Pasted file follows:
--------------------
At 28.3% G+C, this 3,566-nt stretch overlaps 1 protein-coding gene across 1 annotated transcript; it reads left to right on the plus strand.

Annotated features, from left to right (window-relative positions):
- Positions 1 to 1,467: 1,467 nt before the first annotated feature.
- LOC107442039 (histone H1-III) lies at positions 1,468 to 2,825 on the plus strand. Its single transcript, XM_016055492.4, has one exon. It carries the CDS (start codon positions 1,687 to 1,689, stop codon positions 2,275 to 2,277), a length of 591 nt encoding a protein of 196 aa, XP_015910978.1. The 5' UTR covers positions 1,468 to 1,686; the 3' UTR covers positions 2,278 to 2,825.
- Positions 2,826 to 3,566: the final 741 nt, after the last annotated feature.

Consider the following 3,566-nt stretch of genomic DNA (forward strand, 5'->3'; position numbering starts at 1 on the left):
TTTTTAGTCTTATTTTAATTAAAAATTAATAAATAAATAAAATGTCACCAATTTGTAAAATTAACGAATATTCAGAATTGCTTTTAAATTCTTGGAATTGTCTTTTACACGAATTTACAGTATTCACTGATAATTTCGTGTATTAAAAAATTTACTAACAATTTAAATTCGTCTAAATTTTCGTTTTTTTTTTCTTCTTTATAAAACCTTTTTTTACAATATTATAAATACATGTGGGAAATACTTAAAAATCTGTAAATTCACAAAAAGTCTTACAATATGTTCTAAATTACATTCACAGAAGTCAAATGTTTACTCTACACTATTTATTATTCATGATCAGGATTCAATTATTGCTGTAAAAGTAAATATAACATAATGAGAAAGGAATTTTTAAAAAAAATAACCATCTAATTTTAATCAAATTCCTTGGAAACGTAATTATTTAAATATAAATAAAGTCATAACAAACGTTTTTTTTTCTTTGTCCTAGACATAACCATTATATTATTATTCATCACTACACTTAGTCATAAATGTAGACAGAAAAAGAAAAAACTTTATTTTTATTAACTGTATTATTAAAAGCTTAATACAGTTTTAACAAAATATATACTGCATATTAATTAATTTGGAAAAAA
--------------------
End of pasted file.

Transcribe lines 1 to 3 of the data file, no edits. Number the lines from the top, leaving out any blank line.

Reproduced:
At 28.3% G+C, this 3,566-nt stretch overlaps 1 protein-coding gene across 1 annotated transcript; it reads left to right on the plus strand.

Annotated features, from left to right (window-relative positions):
- Positions 1 to 1,467: 1,467 nt before the first annotated feature.